The East Asia Tin works were 16 hundred yards – not quite a mile – from ground zero.
Miss Sasaki was thrown forward from her chair. The ceiling collapsed. All of the cement, wood, girders, furniture and people who were on the floor above crashed down along with the roof that was above that. The bookcases that had stood behind Miss Sasaki‘s desk pitched forward, pinning her down, twisting and breaking her left leg.
Miss Sasaki never lost consciousness, but her leg was in so much pain that she was under the impression that it had broken off completely. The young woman who she had been chatting with a moment before was now pinned somewhere near her in the wreckage, complaining that her back was broken. The two tried to console each other for some time until, eventually, someone could be heard moving about above them. They called for help. The man tried to rescue them and actually succeeded in pulling the other woman out. He burrowed down to Miss Sasaki but could free her because of her trapped leg.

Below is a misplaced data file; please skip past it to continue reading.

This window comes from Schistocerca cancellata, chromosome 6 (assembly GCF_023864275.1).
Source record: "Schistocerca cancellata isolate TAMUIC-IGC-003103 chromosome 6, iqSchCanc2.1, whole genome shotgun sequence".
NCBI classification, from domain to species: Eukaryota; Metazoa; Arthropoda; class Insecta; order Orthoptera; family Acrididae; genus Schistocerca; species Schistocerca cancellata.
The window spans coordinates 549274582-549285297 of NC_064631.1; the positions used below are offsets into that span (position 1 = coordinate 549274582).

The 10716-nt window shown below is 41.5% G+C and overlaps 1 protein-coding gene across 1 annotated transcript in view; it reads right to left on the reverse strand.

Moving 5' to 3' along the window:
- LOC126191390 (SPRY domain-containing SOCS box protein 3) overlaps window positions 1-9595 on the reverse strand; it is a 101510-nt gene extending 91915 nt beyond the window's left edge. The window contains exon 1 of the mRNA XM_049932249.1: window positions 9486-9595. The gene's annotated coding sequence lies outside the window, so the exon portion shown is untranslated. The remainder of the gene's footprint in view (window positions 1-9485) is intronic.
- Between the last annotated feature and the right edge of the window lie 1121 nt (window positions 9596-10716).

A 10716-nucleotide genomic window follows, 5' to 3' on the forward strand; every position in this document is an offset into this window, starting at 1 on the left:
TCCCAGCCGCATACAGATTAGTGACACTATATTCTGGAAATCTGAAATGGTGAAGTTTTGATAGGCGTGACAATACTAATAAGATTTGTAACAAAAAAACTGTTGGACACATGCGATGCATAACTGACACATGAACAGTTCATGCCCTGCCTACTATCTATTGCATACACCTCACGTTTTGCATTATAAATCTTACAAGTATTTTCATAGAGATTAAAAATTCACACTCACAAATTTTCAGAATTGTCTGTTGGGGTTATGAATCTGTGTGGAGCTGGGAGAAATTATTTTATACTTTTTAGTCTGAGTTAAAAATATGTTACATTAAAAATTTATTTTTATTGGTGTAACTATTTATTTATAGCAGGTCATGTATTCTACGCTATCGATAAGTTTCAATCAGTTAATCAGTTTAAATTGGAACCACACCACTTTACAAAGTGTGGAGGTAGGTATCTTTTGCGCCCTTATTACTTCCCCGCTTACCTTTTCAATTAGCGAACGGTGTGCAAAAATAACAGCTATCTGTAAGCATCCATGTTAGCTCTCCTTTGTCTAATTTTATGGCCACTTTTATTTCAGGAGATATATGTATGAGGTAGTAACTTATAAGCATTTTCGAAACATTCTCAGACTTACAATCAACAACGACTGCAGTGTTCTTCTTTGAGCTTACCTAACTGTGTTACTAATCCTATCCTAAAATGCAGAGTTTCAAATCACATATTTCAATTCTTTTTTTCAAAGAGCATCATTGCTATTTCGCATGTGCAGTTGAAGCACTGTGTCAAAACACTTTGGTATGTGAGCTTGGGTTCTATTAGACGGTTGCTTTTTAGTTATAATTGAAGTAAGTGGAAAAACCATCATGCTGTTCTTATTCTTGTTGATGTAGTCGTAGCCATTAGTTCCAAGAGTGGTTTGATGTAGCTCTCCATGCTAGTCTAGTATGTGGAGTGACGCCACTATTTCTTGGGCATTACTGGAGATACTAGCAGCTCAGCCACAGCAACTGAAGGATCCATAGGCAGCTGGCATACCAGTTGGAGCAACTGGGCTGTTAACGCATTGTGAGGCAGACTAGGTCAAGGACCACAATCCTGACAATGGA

Some time later some men arrived and together they succeeded in pulling Miss Sasaki out of the rubble. Her leg turned out to be in one piece but it was bent at a frightening angle and she could not walk. The men left her in what had once been the courtyard of the East Asia Tin Works, but was now nothing but tangled mass of debris.
It started to rain but she could not move, so she just got wet.